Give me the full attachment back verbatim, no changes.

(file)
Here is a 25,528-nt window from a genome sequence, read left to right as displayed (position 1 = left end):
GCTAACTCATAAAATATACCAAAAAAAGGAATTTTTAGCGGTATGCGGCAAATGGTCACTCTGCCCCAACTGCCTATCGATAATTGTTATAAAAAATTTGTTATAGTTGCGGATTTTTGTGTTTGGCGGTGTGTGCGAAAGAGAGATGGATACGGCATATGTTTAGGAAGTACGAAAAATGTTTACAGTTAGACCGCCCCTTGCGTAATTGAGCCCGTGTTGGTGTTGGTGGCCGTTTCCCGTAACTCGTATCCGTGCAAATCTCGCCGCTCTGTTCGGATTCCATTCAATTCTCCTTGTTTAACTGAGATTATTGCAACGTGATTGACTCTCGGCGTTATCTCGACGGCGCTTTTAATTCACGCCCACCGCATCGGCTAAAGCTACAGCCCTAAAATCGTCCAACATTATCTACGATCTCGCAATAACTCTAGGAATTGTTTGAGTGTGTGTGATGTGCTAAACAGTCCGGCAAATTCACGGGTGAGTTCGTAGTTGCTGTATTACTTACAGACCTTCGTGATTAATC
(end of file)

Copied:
Here is a 25,528-nt window from a genome sequence, read left to right as displayed (position 1 = left end):
GCTAACTCATAAAATATACCAAAAAAAGGAATTTTTAGCGGTATGCGGCAAATGGTCACTCTGCCCCAACTGCCTATCGATAATTGTTATAAAAAATTTGTTATAGTTGCGGATTTTTGTGTTTGGCGGTGTGTGCGAAAGAGAGATGGATACGGCATATGTTTAGGAAGTACGAAAAATGTTTACAGTTAGACCGCCCCTTGCGTAATTGAGCCCGTGTTGGTGTTGGTGGCCGTTTCCCGTAACTCGTATCCGTGCAAATCTCGCCGCTCTGTTCGGATTCCATTCAATTCTCCTTGTTTAACTGAGATTATTGCAACGTGATTGACTCTCGGCGTTATCTCGACGGCGCTTTTAATTCACGCCCACCGCATCGGCTAAAGCTACAGCCCTAAAATCGTCCAACATTATCTACGATCTCGCAATAACTCTAGGAATTGTTTGAGTGTGTGTGATGTGCTAAACAGTCCGGCAAATTCACGGGTGAGTTCGTAGTTGCTGTATTACTTACAGACCTTCGTGATTAATC